Posts tagged DevOps
Agile,  Design Thinking , DevOps - A Symbiotic Trio
Agile, Design Thinking, DevOps.png

Adoption and consumption of new technologies is becoming faster and more frequent - so, clearly it is becoming easier as well.

Tech companies that develop software applications and IT departments of businesses that consume them have a very agreeable conduit between them in the form of cloud-based software.

Consumers (B2C) have a much better appetite for updates and newer versions than they did  just a few years back.

The underpinnings that enable all this are primarily Agile methodology, human-centred design and a robust DevOps culture.

Agile creates an environment where there is a valuable pipe between the customer or end-user, feeding requirements and feedback to the product owner and the development teams or scrum teams. Using this pipeline as a backlog, the scrum team develops features in small increments which are regularly looped back to the customer thereby ensuring that there are no unpleasant surprises at any point. Course correction is relatively easier and cheaper. Rich features and functions that are far more likely to be  valuable to the end-user are delivered when agile is adopted in its true spirit.

Human-centered design is the other side of that very same coin - it can ensure that the product or service being developed addresses the right problem, the right set of stakeholders and it is the most feasible and acceptable solution. Put simply, the goal is customer delight.

Development and delivery in small increments requires a mindset of accountability by every team member to deliver working high-quality code and a process that enables swift integration and delivery of every team member’s contribution. This calls for a win-win collaboration between development and operations teams to create a reliable framework that allows on-demand environment build-up and tear-down, automated tests that ensure nothing gets past even without human intervention and the ability to promote /deploy new code based on quality and security criteria.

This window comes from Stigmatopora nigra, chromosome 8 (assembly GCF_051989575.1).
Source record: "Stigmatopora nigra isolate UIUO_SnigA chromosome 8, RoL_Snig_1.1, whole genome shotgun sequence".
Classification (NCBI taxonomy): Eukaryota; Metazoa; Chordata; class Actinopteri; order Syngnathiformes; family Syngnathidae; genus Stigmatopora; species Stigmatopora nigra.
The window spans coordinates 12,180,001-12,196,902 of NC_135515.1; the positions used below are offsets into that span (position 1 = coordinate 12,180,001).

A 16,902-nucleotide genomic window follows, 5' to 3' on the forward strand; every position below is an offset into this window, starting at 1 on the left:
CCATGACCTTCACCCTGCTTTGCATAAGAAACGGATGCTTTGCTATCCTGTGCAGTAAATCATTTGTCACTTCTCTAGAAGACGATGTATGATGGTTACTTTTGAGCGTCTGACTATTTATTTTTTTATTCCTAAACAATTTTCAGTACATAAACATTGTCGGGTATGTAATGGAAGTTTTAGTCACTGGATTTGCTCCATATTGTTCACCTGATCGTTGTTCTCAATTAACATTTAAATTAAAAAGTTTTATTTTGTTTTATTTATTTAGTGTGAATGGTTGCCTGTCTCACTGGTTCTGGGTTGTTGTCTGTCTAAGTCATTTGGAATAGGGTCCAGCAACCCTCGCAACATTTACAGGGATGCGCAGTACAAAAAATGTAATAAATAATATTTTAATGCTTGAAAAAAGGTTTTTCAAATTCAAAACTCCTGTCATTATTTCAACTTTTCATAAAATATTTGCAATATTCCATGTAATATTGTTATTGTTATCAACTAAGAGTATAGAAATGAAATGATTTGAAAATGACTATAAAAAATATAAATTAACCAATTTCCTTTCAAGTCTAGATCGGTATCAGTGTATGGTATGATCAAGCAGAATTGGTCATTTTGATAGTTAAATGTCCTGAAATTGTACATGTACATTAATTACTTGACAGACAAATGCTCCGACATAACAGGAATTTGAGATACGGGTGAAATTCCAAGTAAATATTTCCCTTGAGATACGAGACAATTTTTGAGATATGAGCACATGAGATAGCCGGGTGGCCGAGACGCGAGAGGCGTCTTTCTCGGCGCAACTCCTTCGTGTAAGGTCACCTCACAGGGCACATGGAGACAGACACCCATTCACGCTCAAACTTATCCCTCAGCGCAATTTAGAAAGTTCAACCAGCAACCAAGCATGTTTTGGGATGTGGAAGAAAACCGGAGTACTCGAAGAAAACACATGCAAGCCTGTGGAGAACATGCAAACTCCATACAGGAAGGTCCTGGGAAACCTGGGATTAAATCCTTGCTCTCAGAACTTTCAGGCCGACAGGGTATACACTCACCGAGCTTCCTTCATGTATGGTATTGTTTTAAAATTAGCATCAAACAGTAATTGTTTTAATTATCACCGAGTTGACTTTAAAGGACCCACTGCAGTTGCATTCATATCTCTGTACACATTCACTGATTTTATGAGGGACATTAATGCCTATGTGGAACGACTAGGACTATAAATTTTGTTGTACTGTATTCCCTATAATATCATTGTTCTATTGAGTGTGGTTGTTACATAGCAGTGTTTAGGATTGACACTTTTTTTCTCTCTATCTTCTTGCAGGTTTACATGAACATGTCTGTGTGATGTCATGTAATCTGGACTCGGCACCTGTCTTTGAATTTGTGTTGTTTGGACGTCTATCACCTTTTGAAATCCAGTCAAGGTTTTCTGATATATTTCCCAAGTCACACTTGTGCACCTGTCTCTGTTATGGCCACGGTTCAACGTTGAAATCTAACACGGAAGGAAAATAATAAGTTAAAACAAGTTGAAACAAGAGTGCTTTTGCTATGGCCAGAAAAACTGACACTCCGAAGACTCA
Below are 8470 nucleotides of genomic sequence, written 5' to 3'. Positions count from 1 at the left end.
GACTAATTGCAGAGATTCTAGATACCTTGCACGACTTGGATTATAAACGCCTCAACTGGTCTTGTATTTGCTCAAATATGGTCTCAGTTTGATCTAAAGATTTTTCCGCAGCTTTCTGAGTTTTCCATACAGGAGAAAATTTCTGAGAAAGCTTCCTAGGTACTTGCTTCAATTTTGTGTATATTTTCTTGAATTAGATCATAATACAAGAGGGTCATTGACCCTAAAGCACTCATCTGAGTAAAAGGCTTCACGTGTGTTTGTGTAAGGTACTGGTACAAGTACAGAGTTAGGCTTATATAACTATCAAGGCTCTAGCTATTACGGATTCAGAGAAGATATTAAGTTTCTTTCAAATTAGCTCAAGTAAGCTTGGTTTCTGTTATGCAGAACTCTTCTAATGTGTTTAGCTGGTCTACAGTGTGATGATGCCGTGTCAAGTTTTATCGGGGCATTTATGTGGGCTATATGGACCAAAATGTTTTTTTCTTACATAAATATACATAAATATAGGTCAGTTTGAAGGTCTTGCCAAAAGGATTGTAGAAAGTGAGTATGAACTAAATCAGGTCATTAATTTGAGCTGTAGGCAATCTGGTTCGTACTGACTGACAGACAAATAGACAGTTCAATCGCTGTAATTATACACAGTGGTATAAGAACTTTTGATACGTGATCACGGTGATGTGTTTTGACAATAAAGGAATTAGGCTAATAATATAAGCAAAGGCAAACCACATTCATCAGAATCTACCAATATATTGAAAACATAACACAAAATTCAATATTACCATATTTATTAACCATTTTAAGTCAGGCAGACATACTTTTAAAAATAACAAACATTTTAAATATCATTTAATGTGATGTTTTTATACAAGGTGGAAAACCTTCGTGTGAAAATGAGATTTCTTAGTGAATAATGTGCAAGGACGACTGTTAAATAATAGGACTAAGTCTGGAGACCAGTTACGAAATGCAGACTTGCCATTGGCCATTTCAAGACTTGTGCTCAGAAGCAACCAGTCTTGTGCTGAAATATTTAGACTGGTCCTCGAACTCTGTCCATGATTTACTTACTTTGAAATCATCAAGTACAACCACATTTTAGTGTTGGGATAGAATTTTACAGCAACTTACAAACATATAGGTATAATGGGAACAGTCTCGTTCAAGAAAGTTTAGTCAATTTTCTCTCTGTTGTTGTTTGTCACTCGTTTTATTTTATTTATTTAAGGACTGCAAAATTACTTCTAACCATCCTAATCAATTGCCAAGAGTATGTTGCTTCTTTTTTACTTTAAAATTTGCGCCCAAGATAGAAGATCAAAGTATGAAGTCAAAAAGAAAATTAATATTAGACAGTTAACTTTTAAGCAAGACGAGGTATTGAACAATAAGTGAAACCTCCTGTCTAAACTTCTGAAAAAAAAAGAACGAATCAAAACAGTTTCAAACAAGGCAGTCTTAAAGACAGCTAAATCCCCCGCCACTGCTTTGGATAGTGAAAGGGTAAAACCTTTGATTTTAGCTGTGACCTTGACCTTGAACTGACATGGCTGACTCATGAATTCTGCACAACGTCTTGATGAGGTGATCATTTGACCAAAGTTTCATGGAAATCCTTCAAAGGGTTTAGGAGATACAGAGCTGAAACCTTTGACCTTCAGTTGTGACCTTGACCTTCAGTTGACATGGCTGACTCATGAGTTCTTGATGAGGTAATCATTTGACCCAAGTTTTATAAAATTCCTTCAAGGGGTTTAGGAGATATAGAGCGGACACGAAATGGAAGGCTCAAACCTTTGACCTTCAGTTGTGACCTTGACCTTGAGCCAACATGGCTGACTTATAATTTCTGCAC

Every product and service company is thinking about to how to take advantage of this formidable trio to get an edge against competition and win customer loyalty. If they aren’t thinking about it….well, they should be.

DevOps in a Nutshell

In today’s world, one uniform theme across all businesses is speed. Faster time to market and shorter project timelines has necessitated the rise of IT systems that are agile, quick and super responsive. Such a business milieu has led to the rise of one of today’s hottest buzzwords – DevOps.

What is DevOps?

DevOps is primarily a type of agile relationship between the development team and IToperations. By ensuring improved communication, collaboration and teamwork between these two business units, businesses hope to develop and release products faster.

The operations team and development engineers work closely together throughout the development lifecycle, right from the design phase of the project through development right up to support.

 What are the benefits?

This close knit coordination between development and operations leads to significant benefits on both the technical and business sides. These include reduced project complexity, continuous software delivery, increased innovation and speed. By increasing the frequency of deployments, businesses can keep a tighter check on quality and also hedge risks better. All this helps businesses meet end-user and client expectations better.

What are some of the popular DevOps tools?

Remember, DevOps is a culture and not a tool by itself. Some of the popular ones are GIT, Jenkins, Selenium, Docker, Puppet, Chef, Nagios, Splunk and more. There are some free, open source tools among these. All these tools help with distributed development and enable faster release cycles.

 DevOps, in essence, takes into account effective philosophies, practices, tools and business cultures to deliver applications and services, faster and better. It’s cornerstone is communication, collaboration and teamwork among the product management, operations and development teams.